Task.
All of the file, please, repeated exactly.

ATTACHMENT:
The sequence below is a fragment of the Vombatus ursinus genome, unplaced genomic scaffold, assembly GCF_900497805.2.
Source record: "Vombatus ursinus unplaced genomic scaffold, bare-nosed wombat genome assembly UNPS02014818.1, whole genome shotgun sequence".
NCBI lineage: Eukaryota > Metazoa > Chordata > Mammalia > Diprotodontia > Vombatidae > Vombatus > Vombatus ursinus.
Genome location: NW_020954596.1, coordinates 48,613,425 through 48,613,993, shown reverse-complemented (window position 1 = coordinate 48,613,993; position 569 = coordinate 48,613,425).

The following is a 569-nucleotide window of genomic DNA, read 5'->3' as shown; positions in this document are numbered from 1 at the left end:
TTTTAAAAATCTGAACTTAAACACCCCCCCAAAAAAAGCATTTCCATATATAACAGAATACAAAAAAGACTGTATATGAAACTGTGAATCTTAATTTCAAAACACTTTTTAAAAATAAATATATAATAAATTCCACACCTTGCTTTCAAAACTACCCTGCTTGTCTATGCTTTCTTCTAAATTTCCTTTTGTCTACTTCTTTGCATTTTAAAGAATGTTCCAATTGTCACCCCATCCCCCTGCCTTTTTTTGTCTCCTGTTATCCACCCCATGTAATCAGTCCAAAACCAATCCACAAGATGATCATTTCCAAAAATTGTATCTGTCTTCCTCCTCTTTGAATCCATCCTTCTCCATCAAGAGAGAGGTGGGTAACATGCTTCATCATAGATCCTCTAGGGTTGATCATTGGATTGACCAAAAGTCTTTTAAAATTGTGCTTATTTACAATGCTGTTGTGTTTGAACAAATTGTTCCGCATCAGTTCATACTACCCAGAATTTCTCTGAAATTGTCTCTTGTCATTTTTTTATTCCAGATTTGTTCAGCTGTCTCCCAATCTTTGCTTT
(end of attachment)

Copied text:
The sequence below is a fragment of the Vombatus ursinus genome, unplaced genomic scaffold, assembly GCF_900497805.2.
Source record: "Vombatus ursinus unplaced genomic scaffold, bare-nosed wombat genome assembly UNPS02014818.1, whole genome shotgun sequence".
NCBI lineage: Eukaryota > Metazoa > Chordata > Mammalia > Diprotodontia > Vombatidae > Vombatus > Vombatus ursinus.
Genome location: NW_020954596.1, coordinates 48,613,425 through 48,613,993, shown reverse-complemented (window position 1 = coordinate 48,613,993; position 569 = coordinate 48,613,425).

The following is a 569-nucleotide window of genomic DNA, read 5'->3' as shown; positions in this document are numbered from 1 at the left end:
TTTTAAAAATCTGAACTTAAACACCCCCCCAAAAAAAGCATTTCCATATATAACAGAATACAAAAAAGACTGTATATGAAACTGTGAATCTTAATTTCAAAACACTTTTTAAAAATAAATATATAATAAATTCCACACCTTGCTTTCAAAACTACCCTGCTTGTCTATGCTTTCTTCTAAATTTCCTTTTGTCTACTTCTTTGCATTTTAAAGAATGTTCCAATTGTCACCCCATCCCCCTGCCTTTTTTTGTCTCCTGTTATCCACCCCATGTAATCAGTCCAAAACCAATCCACAAGATGATCATTTCCAAAAATTGTATCTGTCTTCCTCCTCTTTGAATCCATCCTTCTCCATCAAGAGAGAGGTGGGTAACATGCTTCATCATAGATCCTCTAGGGTTGATCATTGGATTGACCAAAAGTCTTTTAAAATTGTGCTTATTTACAATGCTGTTGTGTTTGAACAAATTGTTCCGCATCAGTTCATACTACCCAGAATTTCTCTGAAATTGTCTCTTGTCATTTTTTTATTCCAGATTTGTTCAGCTGTCTCCCAATCTTTGCTTT